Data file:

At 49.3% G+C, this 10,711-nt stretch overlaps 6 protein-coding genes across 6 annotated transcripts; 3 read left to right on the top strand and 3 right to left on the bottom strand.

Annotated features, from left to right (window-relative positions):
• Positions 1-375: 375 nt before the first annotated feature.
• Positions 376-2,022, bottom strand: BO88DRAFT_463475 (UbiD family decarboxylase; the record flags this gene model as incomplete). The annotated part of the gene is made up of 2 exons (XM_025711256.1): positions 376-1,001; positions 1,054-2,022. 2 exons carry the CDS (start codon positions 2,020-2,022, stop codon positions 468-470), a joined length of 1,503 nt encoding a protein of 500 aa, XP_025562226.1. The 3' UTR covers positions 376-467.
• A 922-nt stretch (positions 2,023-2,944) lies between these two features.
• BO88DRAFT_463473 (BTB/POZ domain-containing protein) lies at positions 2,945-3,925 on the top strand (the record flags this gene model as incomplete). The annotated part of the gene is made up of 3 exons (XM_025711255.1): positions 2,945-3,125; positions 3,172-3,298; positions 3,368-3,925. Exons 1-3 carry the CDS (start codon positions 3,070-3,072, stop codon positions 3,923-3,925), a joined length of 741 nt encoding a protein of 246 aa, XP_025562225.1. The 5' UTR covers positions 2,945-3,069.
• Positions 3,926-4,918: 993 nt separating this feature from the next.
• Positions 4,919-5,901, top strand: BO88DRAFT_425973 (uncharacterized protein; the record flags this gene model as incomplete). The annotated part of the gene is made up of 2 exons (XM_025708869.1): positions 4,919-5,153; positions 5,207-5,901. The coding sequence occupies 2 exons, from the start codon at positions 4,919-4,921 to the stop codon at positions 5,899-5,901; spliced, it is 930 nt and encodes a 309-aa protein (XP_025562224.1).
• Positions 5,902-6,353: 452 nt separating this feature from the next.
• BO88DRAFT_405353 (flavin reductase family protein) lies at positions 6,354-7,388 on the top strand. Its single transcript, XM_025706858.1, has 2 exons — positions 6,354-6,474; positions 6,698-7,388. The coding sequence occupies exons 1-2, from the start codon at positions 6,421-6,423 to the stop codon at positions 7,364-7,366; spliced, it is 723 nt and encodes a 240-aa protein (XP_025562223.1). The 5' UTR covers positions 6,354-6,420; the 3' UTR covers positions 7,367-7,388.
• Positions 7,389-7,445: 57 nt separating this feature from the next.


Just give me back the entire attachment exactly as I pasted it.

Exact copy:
At 49.3% G+C, this 10,711-nt stretch overlaps 6 protein-coding genes across 6 annotated transcripts; 3 read left to right on the top strand and 3 right to left on the bottom strand.

Annotated features, from left to right (window-relative positions):
• Positions 1-375: 375 nt before the first annotated feature.
• Positions 376-2,022, bottom strand: BO88DRAFT_463475 (UbiD family decarboxylase; the record flags this gene model as incomplete). The annotated part of the gene is made up of 2 exons (XM_025711256.1): positions 376-1,001; positions 1,054-2,022. 2 exons carry the CDS (start codon positions 2,020-2,022, stop codon positions 468-470), a joined length of 1,503 nt encoding a protein of 500 aa, XP_025562226.1. The 3' UTR covers positions 376-467.
• A 922-nt stretch (positions 2,023-2,944) lies between these two features.
• BO88DRAFT_463473 (BTB/POZ domain-containing protein) lies at positions 2,945-3,925 on the top strand (the record flags this gene model as incomplete). The annotated part of the gene is made up of 3 exons (XM_025711255.1): positions 2,945-3,125; positions 3,172-3,298; positions 3,368-3,925. Exons 1-3 carry the CDS (start codon positions 3,070-3,072, stop codon positions 3,923-3,925), a joined length of 741 nt encoding a protein of 246 aa, XP_025562225.1. The 5' UTR covers positions 2,945-3,069.
• Positions 3,926-4,918: 993 nt separating this feature from the next.
• Positions 4,919-5,901, top strand: BO88DRAFT_425973 (uncharacterized protein; the record flags this gene model as incomplete). The annotated part of the gene is made up of 2 exons (XM_025708869.1): positions 4,919-5,153; positions 5,207-5,901. The coding sequence occupies 2 exons, from the start codon at positions 4,919-4,921 to the stop codon at positions 5,899-5,901; spliced, it is 930 nt and encodes a 309-aa protein (XP_025562224.1).
• Positions 5,902-6,353: 452 nt separating this feature from the next.
• BO88DRAFT_405353 (flavin reductase family protein) lies at positions 6,354-7,388 on the top strand. Its single transcript, XM_025706858.1, has 2 exons — positions 6,354-6,474; positions 6,698-7,388. The coding sequence occupies exons 1-2, from the start codon at positions 6,421-6,423 to the stop codon at positions 7,364-7,366; spliced, it is 723 nt and encodes a 240-aa protein (XP_025562223.1). The 5' UTR covers positions 6,354-6,420; the 3' UTR covers positions 7,367-7,388.
• Positions 7,389-7,445: 57 nt separating this feature from the next.